Play the game. Don't ask questions.I feel like this has more punch without the "or else."
Knightmare Castle is the ultimate role-playing game. Taking up an entire island, it's a massive riddle where the crowd of contestants must work in teams using spells, weapons, and anything else they can find. The castle and its inhabitants are so real it's hard to remember it's just pretend. Every person is there for a different reason, but Morgan is the only one playing to save a life.
Fifteen-year-old Morgan keeps busy making sure her mom doesn't worrytoo much and remembers to go to work. On her last day of school,Morgan fails at both when she finds her apartment empty, her mother missing, and the note. If she plays the game and wins, her family gets to go home. If not, she'll never see her mother again. Morgan has no choice but to get on a boat headed for the castle.I would switch the order of the two paragraphs above so it makes more sense.
So far, so good, but the next paragraph loses my interest.
She does know where she is - Knightmare castle. And the rest of the paragraph lacks the punch the previous ones had. Personally, I would cut the whole thing.
She doesn't know where she is, why her mother was taken, or why the kidnappers are mad at her for not knowing. They act like she should be happy they showed up and carted her family away. And everyone tells her this is the only way to go home.
Same problem here. You aren't really adding anything to the query. We know she has to beat the game, the nightmares/voices are too thrown in to really add much, and we know she wants her mother back - that's why she goes to the castle. Cut it.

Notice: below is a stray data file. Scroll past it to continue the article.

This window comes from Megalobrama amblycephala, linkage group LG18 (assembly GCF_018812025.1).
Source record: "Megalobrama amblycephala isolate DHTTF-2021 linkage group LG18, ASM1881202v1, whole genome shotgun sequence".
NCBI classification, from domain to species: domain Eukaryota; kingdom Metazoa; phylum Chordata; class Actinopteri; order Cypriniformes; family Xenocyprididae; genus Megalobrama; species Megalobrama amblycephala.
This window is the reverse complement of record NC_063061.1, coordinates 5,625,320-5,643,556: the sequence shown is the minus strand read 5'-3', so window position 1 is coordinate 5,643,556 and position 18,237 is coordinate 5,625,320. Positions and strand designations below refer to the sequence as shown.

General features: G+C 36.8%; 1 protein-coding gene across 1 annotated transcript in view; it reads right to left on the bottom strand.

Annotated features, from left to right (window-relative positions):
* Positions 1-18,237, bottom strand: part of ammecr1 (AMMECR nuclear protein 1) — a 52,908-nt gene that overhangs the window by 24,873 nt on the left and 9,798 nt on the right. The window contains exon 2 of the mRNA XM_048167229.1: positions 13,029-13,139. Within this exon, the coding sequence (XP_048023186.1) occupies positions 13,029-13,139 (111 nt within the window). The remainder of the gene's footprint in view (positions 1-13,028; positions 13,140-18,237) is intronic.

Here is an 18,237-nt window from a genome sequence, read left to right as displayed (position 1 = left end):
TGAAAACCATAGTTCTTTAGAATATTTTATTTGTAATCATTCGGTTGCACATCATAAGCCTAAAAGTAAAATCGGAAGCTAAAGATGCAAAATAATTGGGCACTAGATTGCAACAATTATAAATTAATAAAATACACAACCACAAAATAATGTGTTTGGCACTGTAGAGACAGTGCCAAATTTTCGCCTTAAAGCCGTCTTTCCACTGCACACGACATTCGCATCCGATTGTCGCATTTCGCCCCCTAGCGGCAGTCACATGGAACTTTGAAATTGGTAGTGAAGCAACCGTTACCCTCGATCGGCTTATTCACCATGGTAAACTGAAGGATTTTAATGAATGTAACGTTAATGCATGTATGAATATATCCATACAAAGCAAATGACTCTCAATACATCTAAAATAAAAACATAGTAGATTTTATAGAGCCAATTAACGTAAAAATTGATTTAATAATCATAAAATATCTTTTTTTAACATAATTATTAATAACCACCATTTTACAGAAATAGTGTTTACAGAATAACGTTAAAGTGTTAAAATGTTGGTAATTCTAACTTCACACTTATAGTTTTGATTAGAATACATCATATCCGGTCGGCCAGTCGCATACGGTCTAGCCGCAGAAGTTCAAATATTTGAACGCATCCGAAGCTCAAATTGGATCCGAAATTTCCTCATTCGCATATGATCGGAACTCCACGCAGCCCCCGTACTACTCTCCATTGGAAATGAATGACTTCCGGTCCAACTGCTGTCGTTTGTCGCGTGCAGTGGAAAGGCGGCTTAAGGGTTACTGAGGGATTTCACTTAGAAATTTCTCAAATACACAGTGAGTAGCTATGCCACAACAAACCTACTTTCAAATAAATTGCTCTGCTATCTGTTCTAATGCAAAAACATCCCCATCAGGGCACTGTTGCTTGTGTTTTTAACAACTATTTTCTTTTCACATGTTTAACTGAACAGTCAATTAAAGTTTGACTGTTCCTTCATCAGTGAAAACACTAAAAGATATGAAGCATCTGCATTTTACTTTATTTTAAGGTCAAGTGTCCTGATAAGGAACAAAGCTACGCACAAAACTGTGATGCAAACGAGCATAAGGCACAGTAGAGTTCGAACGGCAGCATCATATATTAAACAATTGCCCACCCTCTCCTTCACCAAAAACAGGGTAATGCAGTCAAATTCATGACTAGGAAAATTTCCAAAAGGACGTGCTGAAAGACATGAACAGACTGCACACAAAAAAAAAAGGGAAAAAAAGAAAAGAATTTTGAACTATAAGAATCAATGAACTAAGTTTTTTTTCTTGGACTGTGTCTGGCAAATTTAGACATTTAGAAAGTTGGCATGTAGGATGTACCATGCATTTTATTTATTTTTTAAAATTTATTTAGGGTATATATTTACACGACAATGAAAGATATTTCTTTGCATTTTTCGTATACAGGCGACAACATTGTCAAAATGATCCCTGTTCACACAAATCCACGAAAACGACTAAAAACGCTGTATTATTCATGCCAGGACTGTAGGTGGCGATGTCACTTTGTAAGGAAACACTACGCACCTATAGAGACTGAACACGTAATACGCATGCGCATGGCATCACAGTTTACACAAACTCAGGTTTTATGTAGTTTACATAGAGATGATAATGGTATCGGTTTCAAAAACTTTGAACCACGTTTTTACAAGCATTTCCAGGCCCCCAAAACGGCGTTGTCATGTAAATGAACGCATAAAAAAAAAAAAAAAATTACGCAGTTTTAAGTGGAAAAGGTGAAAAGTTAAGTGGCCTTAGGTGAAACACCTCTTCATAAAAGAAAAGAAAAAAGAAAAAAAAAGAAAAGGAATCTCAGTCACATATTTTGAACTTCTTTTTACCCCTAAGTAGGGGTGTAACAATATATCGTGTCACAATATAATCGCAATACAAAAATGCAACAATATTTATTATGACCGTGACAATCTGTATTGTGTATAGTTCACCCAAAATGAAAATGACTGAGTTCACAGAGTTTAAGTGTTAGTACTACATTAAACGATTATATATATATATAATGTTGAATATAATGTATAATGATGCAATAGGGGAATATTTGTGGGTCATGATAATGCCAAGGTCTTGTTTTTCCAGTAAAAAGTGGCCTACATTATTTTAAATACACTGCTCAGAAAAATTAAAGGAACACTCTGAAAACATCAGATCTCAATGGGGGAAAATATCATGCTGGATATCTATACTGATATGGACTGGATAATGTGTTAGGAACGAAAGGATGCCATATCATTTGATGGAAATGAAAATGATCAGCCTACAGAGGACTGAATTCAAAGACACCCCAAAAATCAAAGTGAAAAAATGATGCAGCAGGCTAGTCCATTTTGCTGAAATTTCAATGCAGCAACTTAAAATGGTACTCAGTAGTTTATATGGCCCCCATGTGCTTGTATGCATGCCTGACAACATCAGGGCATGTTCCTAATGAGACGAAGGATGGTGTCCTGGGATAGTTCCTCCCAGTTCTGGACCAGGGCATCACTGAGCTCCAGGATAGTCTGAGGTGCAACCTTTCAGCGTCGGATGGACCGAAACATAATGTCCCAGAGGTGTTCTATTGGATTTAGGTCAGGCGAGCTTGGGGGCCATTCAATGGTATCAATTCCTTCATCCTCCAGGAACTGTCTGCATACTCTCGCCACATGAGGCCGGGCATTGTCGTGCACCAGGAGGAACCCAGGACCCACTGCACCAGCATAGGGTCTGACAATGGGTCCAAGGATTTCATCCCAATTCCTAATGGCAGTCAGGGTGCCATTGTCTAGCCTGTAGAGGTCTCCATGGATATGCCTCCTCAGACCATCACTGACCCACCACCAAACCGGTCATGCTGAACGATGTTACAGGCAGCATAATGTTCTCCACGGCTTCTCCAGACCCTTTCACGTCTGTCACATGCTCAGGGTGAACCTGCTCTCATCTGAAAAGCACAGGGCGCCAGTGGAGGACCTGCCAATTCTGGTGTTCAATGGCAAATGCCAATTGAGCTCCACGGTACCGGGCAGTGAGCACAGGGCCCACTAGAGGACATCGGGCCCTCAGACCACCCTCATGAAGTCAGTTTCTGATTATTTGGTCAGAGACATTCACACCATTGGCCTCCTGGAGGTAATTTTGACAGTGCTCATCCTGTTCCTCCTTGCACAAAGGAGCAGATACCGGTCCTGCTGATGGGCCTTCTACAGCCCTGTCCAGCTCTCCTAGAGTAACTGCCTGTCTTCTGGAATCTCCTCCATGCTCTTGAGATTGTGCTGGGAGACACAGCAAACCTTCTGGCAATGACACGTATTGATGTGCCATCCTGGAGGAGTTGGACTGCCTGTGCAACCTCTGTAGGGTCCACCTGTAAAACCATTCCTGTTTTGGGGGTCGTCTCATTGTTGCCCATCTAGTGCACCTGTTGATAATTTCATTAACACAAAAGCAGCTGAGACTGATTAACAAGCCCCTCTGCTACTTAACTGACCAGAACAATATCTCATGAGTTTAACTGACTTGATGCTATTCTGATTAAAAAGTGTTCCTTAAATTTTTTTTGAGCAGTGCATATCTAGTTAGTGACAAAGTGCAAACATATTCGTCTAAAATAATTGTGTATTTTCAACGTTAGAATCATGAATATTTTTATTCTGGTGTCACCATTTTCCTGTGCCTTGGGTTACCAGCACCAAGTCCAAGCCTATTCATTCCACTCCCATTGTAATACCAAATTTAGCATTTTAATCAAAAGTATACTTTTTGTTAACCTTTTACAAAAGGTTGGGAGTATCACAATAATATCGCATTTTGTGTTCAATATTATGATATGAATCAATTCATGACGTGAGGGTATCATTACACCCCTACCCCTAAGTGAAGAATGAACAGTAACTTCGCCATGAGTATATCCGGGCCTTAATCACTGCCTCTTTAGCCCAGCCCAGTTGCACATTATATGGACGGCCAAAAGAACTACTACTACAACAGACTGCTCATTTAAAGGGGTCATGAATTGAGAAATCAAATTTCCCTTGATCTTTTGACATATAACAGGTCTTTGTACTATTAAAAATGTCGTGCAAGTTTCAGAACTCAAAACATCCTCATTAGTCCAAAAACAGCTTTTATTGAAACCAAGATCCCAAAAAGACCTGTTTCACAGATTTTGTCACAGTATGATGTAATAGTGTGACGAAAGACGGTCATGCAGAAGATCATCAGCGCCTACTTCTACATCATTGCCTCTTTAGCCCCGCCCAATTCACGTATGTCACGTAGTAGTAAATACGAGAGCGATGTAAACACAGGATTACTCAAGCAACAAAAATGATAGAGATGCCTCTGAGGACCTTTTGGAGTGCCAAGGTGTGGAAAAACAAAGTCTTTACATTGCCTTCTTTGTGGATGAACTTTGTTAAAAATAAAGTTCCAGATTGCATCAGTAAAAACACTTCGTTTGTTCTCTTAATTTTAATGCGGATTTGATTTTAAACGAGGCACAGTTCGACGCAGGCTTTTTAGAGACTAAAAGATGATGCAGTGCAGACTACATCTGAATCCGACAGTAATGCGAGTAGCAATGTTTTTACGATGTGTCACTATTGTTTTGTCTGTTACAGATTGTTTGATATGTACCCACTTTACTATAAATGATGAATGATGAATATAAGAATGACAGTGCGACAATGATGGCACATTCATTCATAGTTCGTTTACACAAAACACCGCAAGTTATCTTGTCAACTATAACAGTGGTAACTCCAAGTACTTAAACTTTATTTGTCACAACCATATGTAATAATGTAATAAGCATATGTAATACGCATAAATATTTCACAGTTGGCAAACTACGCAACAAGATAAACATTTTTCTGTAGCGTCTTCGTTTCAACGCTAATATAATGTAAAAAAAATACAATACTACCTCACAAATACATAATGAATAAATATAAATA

Morgan gets the feeling she can beat the castle and when she does,something important will happen. But between nightmares when she sleeps and hearing voices when she's awake, Morgan doesn't care. All she wants is her mother back alive.
The problem is that the query doesn't wrap up well above. We need something that draws it to a close, which leads me back to the beginning. This query is interesting but it is lacking something. I don't see the connection between Morgan and the game. Yes, I know she finds the note and has to go to the castle to save her mom, and I know that part of the mystery of the book is why she is being forced to play the game. There is a fine art as a writer to raising questions in a way that intrigues readers instead of frustrating them. When a reader is intrigued they suddenly have to keep reading. When they are confused or frustrated, they put the book back on the shelf, when this happens in a query it can send you to the rejection file. Now I think there may be enough in Sarah's query to garner her a request, but I think she can also finesse this so that it takes it from 50/50 shot at catching an agent's eye to omg-send-me-the-full-now.
My suggestion is to give us a hint of what Morgan's relationship is to the game before her mother is kidnapped. Is she an avid player? Could she care less? Bridge that tiny gap for the reader and suddenly it will feel less like a confusing plot summary and more like a cliffhanger. To accomplish this I think the first two paragraphs can be moved around a bit and the necessary info added. Then wrap it up with one final, toe-curling, stomach-turning cliffhanger of a closing line and this puppy is ready for primetime.
CONDUIT is a YA Fantasy complete at 78,000 words. Fans of THE MAZERUNNER will enjoy this story and
itsthe twist ending not even thekidnappers see coming.
Best of luck!